Nevertheless, if you do elect to proceed, your chances for success are much greater if your domestic violence conviction occurred before 1/25/2013 (the date of the Illinois legislatures’ amendment to the FOID Card Act).
If you and your attorney file the petition, the burden is on you to prove to the judge that you are no longer a danger to citizens. Second, the prosecution would be allowed to, and likely will, object to the petition and provide evidence to the court supporting that objection. Further, the prosecution would argue that reinstatement of your FOID privileges violates 430 ILCS 65/10(c)(3), in that “granting the relief would be contrary to the public interest” since 430 ILCS 65/8(n) prohibits the issuance of a FOID Card to an individual who is prohibited from possessing firearms or ammunition under federal law. Additionally, the prosecution would argue that under the new amendment from 1/25/13, (430 ILCS 65/10(c)(4)), forcing the Illinois State Police to issue a valid FOID card would be contrary to federal law. They argue, much like the dissenting opinion in the Coram case discussed below (from Justice’s Theis and Justice Garman), that any domestic battery conviction (and even battery convictions if a victim involved was a “family member” but the case was not resolved as a domestic battery case) is a full, 100% lifetime ban under federal law. Draconian? Yes. A reality? Yes. Will this change? Only if you fight it all the way to the United States Supreme Court.
So remember: Be Prepared. If you are convicted of a crime involving domestic violence after January 25, 2013, the Feds and the ISP interpret federal and state law much like Justice Theis and Justice Garman — you are disqualified forever if the federal law is never changed.
For purposes of residents living in Illinois, the analysis can start with a 3rd District case in Illinois, Hiland v. Trent & the Illinois State Police, 373 Ill. App. 3d 582 (3rd Dist. 2007), which granted the petitioner, Larry Hiland, a FOID card over State’s objection after the State argued the above. First, Larry Trent, Director of the Illinois State Police, denied Mr. Hiland’s petition for reinstatement of his FOID privileges because in 1988, Hiland was convicted of multiple counts of mail fraud and one count of conspiracy to commit mail fraud. Apparently, as president of a pharmaceutical company, he put a dangerous drug on the market without FDA approval (although unknown at the time it was released, causing babies to “die,” — ouch– ). The circuit court overruled the Director’s decision and he was given a FOID card. In 1997, his FOID card expired and the ISP denied his application for renewal. A hearing was held in 2003 and the ALJ concluded that granting him a FOID would be a violation of 430 ILCS 65/10(c)(3), in that granting him a FOID would be contrary to the public interest. The Director of ISP then followed the recommendation of the ALJ and denied the application. Hiland then appealed to the circuit court. The Court then reversed the denial, holding that the Director abused his discretion by denying Hiland’s FOID application.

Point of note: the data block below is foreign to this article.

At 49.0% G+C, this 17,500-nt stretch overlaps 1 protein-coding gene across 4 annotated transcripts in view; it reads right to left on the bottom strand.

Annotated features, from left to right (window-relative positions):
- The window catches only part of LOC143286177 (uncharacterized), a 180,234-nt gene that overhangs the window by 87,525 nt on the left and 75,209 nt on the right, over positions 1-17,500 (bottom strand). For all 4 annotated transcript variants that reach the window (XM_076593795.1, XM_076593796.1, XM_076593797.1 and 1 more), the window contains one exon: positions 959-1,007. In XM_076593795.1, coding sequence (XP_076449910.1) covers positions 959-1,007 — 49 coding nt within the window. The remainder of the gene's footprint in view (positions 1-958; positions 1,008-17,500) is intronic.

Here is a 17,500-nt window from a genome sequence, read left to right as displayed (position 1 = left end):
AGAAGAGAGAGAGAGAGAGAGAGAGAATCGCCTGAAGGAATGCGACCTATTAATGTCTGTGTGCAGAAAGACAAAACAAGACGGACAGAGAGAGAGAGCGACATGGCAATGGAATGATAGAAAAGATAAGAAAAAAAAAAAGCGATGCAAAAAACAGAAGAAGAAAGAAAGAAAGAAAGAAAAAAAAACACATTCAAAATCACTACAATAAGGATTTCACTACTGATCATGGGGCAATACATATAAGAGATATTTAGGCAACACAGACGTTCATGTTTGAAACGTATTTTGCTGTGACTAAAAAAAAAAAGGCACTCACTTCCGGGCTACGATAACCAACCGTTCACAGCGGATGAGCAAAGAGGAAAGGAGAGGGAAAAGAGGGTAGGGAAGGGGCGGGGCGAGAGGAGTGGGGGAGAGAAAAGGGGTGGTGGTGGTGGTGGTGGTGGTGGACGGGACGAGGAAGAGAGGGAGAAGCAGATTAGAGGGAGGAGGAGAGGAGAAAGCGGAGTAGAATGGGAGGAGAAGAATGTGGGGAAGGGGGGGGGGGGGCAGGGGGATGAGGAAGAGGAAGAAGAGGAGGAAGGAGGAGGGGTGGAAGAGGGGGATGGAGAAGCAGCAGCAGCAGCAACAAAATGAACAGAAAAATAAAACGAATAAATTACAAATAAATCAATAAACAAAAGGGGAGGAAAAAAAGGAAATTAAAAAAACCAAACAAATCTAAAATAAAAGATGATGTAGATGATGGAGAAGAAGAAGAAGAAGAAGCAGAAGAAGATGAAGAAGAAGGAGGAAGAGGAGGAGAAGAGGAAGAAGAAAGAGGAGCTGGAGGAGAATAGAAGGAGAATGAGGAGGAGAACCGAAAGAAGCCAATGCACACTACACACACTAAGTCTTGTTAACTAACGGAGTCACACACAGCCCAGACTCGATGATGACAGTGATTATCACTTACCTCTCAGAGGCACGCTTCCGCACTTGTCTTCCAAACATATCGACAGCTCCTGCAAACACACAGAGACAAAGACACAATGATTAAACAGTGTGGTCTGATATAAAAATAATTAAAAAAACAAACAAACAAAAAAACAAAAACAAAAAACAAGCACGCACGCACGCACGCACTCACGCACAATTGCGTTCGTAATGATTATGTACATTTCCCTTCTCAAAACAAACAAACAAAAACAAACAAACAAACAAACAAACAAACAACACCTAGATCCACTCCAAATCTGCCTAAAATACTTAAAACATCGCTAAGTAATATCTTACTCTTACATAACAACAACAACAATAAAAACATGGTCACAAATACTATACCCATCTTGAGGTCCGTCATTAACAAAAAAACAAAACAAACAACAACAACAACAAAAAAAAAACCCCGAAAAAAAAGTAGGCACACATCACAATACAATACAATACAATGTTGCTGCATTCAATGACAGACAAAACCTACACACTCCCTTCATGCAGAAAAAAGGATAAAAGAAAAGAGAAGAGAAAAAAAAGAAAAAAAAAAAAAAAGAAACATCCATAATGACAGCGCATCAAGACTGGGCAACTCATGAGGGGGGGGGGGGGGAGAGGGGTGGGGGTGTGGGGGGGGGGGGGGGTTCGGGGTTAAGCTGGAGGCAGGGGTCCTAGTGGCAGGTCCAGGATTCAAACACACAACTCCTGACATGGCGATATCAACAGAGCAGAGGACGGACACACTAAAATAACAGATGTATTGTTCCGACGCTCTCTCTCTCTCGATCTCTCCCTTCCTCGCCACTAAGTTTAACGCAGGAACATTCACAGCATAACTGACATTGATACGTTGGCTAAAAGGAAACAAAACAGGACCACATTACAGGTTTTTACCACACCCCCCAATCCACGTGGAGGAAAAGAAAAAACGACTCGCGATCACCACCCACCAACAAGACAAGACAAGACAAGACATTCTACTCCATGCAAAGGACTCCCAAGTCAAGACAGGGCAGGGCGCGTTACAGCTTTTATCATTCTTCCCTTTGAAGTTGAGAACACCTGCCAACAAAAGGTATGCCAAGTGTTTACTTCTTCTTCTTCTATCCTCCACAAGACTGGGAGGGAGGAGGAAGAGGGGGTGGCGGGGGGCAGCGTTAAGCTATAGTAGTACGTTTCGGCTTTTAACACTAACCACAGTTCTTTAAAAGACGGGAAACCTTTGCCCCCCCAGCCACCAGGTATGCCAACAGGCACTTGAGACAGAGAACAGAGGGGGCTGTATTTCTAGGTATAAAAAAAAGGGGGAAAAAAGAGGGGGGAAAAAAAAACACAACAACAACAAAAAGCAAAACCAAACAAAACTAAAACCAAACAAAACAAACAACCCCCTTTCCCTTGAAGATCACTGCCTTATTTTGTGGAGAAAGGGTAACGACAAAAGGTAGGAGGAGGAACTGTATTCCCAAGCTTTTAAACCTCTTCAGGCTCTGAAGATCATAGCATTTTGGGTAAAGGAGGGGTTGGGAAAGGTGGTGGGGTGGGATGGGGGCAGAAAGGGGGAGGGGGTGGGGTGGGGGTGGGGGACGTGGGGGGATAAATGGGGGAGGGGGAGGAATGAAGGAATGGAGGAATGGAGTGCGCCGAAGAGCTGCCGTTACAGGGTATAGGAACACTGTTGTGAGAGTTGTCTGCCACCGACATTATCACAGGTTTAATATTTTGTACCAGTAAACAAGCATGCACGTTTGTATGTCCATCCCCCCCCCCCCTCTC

On appeal, the 3rd District (Justices Lytton, Holdridge, & Carter) held that a person denied FOID privileges may petition for reinstatement under 430 ILCS 65/10(c) so long as he/she can show 1) he/she has not been convicted of a forcible felony within 20 years; 2) the circumstances surrounding his/her criminal conviction, criminal history and reputation are such that he/she will not be likely to act in a manner dangerous to the public safety, and 3) granting relief would not be contrary to the public interest.
The court then combined section 8 & 10 of the FOID Act, indicating a legislative intent that the Department has authority, in extraordinary cases, to grant a license to persons who have established their fitness to possess a gun, even though belonging to one of the enumerated classes (citing Rawlings, 73 Ill.App.3d at 276). By analyzing the Federal Law, (Section 922(g)(1) of the Federal Gun Control Act of 1968, they found that Congress had suspended funding to review individual petitions for reinstatement of federal gun privileges leaving a disqualified individual no avenue for relief from that disqualification. The Court found that the Illinois’ FOID Act ONLY gives the Department the authority to deny an application for the reasons listed; however, it does not PROHIBIT the Department from issuing a FOID card to an individual precluded under federal law.
Finally, the Court described the abuse of discretion by the Director because he (Trent) ignored the overwhelming evidence establishing that Hiland had been a law-abiding citizen and productive member of his community since his convictions.
Following the Hiland case, the Illinois Supreme Court deeply analyzed federal law and congressional intent with regards to 2nd Amendment rehabilitation with each individual state. The case is Coram v. State of Illinois, as mentioned above. The Illinois Supreme Court expanded on the Hiland case and corrected the ruling. The Court determined there is a process to remove the Federal Disability from a conviction for domestic violence…you simply need a local circuit court to determine you are no longer a danger to the public, grant your petition, and order the Illinois State Police to issue you a FOID card.